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The Strip Hangover

Since I rarely get to a movie theater (except to view the latest Disney flick with my kids), I still haven't seen the movie The Hangover.

The Strip Hangover

Since I rarely get to a movie theater (except to view the latest Disney flick with my kids), I still haven’t seen the movie The Hangover. I understand it was shot in Vegas and was very popular, so when Harrah’s Chairman and CEO Gary Loveman used it as a theme for his speech last month before a group of financial executives, I wasn’t really sure what to make of it.

Loveman’s theme for the speech was that the Las Vegas gaming industry had been partying through the 1990s and early 2000s until we took a nap and woke up with a huge headache.

“We set ourselves up for one hell of a party, and we had a lot of fun. We did a lot of fun things,” Loveman told the Financial Executives International, an association of money types, which convened at Caesars Palace. “One might argue that we did a few things to excess. And then we woke up the next morning and our heads hurt; things were a little disheveled. It was hard to find some of the folks and the things we had been with the evening before. And we now find ourselves searching for a new equilibrium in a more demanding period.”

He went on to say that the industry fell in love with the luxury end of the market while ignoring the “bread-and-butter” players. He points to the $15 billion in resorts that had been built in the early part of the 21st century-the two Wynn projects, the Palazzo, CityCenter and others-all of which were aimed at the high end of the market, without really knowing if there were enough players to fill those rooms (and suites).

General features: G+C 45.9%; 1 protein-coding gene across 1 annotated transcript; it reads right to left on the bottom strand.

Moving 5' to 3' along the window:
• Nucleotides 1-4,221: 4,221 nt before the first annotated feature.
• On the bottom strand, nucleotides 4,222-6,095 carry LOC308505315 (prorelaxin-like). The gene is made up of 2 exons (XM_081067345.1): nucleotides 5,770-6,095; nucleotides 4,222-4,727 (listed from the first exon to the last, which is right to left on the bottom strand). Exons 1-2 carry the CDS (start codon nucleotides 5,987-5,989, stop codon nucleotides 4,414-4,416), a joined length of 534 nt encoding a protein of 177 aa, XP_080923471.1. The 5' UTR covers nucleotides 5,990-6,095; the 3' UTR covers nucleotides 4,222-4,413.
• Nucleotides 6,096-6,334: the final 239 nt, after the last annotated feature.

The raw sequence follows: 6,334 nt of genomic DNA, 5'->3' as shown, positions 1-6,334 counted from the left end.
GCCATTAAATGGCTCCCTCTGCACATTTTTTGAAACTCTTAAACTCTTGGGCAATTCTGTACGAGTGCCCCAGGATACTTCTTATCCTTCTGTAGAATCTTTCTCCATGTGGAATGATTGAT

Although Harrah’s has suffered along with those high-end properties, even with its mid-market emphasis, the decline in room rates on the Strip has been dramatic. It has impacted everyone on the Strip from the ultra-luxury property to the budget motel. At Encore on some days, you can get a room for $159, even less at the brand new Aria in CityCenter. Established hotels like Wynn, Bellagio and Caesars are even less.

Some hotels, like the Sahara, have closed towers because it doesn’t make sense to staff them when room rates won’t even pay for the employees who service the rooms. Last month, the Tropicana, which has undergone a remarkable makeover, posted a loss, which executives blamed on depressed room rates.

While gaming revenue declines have bottomed out, there are some questions about how soft the room rates will continue to be. In addition to the 4,000 rooms that were added to Strip inventory earlier this year with the opening of CityCenter, another 2,000 will be created when the Cosmopolitan Las Vegas opens by the end of the year. That’s a lot of inventory to absorb.

While visitation to Las Vegas has remained strong, it’s a buyer’s market for bargain hunters. With room rates at rock bottom, are the guests buying those rooms also bringing the all-important gambling budget? Hard to tell at this point.

So now that Vegas is coming down off the hangover and feeling a little better, where does the Strip go from here? The problem is that appeal of Las Vegas is that it is a big party. So it can’t run away from that image. It needs to be reinforced and the city needs to get back to the things that make it so popular.

The entertainment, the sports events, the idea that anything is possible in Las Vegas is what attracts people to the Strip. It’s the unreal. It’s the fantastic. And in the end, it’s the ultimate vacation spot, that can combine fun, business and the best life has to offer.

So while we can recover from a hangover, you know we’ll always go back to the party. It may not be the next night, but in Vegas, you’ll always know the party is going on whenever you want to go there.

Roger Gros is publisher of Global Gaming Business, the industry's leading gaming trade publication, and all its related publications. Prior to joining Global Gaming Business, Gros was president of Inlet Communications, an independent consulting firm. He was vice president of Casino Journal Publishing Group from 1984-2000, and held virtually every editorial title during his tenure. Gros was editor of Casino Journal, the National Gaming Summary and the Atlantic City Insider, and was the founding editor of Casino Player magazine. He was a co-founder of the American Gaming Summit and the Southern Gaming Summit conferences and trade shows. He is the author of the best-selling book, How to Win at Casino Gambling (Carlton Books, 1995), now in its fourth edition. Gros was named "Businessman of the Year" for 1998 by the Greater Atlantic City Chamber of Commerce, and received the Lifetime Achievement Award from the American Gaming Association in 2012.

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